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How can i pass (and access) using C, not c++, variable parameters into a function?

void foo(char* mandatory_param, char* optional_param, char* optional_param2...)



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I assume you mean a variable number of parameters. – alternative Jun 12 '10 at 16:15
@mathepic: ty fixed the question – fmsf Jun 12 '10 at 16:18
up vote 12 down vote accepted

Use stdarg.h

You need to use va_list and then use the macros va_start, va_arg, and va_end.

For more information, see

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If you are going to downvote, at least say why in a comment instead of leaving me to wonder why my answer is possibly incorrect in some way. – alternative Jun 12 '10 at 19:58
And lest you think va_args are the neatest thing since sliced bread, you should also read this: – plinth Jun 14 '10 at 16:02
Oh my, there's a way a for a programmer to make a mistake using varargs! They must be TERRIBLE! – alternative Jun 14 '10 at 20:50

It sounds like you are looking for varargs.

#include <stdarg.h>
void foo(const char *fmt, ...)
  va_list argp;
  va_start(argp, fmt);
  int i = va_arg(argp, int);
  // Do stuff...
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It'd probably help to read multiple arguments in the example, and to show stopping with a sentinel, since that's different from most languages – Michael Mrozek Jun 12 '10 at 16:56

Read about Variable Arguments in C

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Why a downvote?... – Gautam Kumar Jun 12 '10 at 16:25
probably because all you did was provide a link, instead of putting some of the answer here and providing an external reference for more information. – Jefromi Jun 12 '10 at 16:40
Providing a useful, directly relevant link should not be considered a reason to downvote. – Mike Pelley Jun 13 '10 at 18:00
+1 for using a link. Why duplicate what's already there? Why summarize what's already made plain? – apollodude217 Jun 14 '10 at 16:00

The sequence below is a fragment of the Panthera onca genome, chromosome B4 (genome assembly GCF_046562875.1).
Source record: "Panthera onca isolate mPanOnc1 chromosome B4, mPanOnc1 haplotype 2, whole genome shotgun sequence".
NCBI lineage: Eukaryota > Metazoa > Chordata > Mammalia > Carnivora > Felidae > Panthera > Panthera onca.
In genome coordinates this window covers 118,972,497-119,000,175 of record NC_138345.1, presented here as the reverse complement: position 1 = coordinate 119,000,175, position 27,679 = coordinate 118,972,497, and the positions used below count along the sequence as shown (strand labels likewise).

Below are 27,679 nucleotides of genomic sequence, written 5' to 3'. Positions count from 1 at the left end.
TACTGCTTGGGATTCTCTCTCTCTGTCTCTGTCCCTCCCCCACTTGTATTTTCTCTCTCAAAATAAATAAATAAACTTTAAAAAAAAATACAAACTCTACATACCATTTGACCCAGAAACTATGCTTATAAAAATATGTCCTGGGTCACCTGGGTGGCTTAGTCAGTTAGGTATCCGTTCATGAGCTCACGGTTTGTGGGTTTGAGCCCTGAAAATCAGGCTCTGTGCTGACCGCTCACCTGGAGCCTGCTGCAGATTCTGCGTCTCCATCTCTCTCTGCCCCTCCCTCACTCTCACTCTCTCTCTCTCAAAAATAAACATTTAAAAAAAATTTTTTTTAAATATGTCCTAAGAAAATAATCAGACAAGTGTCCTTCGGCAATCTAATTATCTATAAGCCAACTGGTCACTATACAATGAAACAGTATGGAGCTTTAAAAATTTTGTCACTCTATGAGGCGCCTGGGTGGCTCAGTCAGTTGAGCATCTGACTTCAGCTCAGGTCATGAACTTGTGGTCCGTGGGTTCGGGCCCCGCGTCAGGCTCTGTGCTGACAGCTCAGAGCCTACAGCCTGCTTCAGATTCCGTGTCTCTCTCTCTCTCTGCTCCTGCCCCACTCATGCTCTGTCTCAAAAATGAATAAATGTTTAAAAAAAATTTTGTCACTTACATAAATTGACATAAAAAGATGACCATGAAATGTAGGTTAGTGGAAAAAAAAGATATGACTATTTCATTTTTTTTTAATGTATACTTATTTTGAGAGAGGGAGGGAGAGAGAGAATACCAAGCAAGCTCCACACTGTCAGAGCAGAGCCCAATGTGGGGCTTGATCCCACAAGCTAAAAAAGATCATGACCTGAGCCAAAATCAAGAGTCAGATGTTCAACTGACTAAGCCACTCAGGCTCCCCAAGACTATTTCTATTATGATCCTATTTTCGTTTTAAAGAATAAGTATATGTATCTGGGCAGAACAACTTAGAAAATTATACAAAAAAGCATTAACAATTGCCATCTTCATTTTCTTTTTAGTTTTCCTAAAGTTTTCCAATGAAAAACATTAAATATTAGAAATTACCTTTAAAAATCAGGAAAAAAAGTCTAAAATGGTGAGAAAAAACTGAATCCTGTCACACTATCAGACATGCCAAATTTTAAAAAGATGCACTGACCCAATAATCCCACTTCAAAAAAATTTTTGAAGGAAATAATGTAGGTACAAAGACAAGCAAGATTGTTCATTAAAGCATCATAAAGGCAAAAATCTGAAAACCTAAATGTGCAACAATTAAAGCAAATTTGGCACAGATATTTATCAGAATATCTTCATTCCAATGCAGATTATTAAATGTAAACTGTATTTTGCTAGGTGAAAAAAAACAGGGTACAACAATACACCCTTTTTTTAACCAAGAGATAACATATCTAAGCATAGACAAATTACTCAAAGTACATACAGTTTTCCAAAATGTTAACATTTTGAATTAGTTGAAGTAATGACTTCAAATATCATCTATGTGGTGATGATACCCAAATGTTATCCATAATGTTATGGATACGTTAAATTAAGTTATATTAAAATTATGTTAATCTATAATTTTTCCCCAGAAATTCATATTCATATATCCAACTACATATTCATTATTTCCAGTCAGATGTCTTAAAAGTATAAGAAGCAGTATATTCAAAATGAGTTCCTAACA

Perhaps because his answer was posted within 1-2 minutes of the other two that are voted higher, and 6 minutes of the question being asked. Let's see, how picky and ungrateful can we get over the quality of a correct answer? :-P – Quinn Taylor Jun 21 '10 at 3:06
#include <stdarg.h>

void do_sth (int foo, ...)
    int baz = 7;             /* "baz" argument */
    const char *xyz = "xyz"; /* "xyz" argument */

    /* Parse named parameters */
    va_list ap;
    va_start (ap, foo);
    for (;;) {
        const char *key = va_arg (ap, char *);
        if (key == NULL) {
            /* Terminator */
        } else if (strcmp (key, "baz") == 0) {
            baz = va_arg (ap, int);
        } else if (strcmp (key, "xyz") == 0) {
            xyz = va_arg (ap, char *);
        } else {
            /* Handle error */
    va_end (ap);

    /* do something useful */

do_sth (1, NULL);                             // no named parameters
do_sth (2, "baz", 12, NULL);                  // baz = 12
do_sth (3, "xyz", "foobaz", NULL);            // xyz = "foobaz"
do_sth (4, "baz", 12, "xyz", "foobaz", NULL); // baz = 12, xyz = "foobaz"

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In a language that does not support optional parameters directly, there are a few ways to achieve a similar effect. I will list them in order from the least versatile to the most:

  1. Create multiple overloads of the same function. As I recall, you cannot do this in C.

  2. Use variadic functions. Just Google this:

  3. I recommend this: Create a "params" or "args" class (or struct in C), like this:


// untested C code
struct FooArgs {
    char * mandatory_param;
    char * optional_param;
    char * optional_param2;
    // add other params here;

and then make your method call take in a single argument:

// untested
void foo(struct fooArgs * args)

This way, as needs change, you can add parameters to fooArgs without breaking anything.

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that should be "void foo(struct FooArgs* args)", but most people would probably use a typedef on the struct to simplify things. – alternative Jun 12 '10 at 19:55
@mathepic Thanks; updated. – apollodude217 Jun 14 '10 at 15:56
Why the downvote? – apollodude217 Jun 14 '10 at 15:58
Probably because the question was clarified (before your answer was posted, mind you) to ask about passing "variable number of" rather than "optional" parameters. You might consider revising your question or removing it. – Quinn Taylor Jun 21 '10 at 3:11
+1 for thinking out of the box. It's not because the OP has asked a very specific question that an answer that uses another way of tackling a similar problem is bad. apollodude217's answer is interesting and can even be used in call chains. – Patrick Schlüter Jun 21 '10 at 6:10

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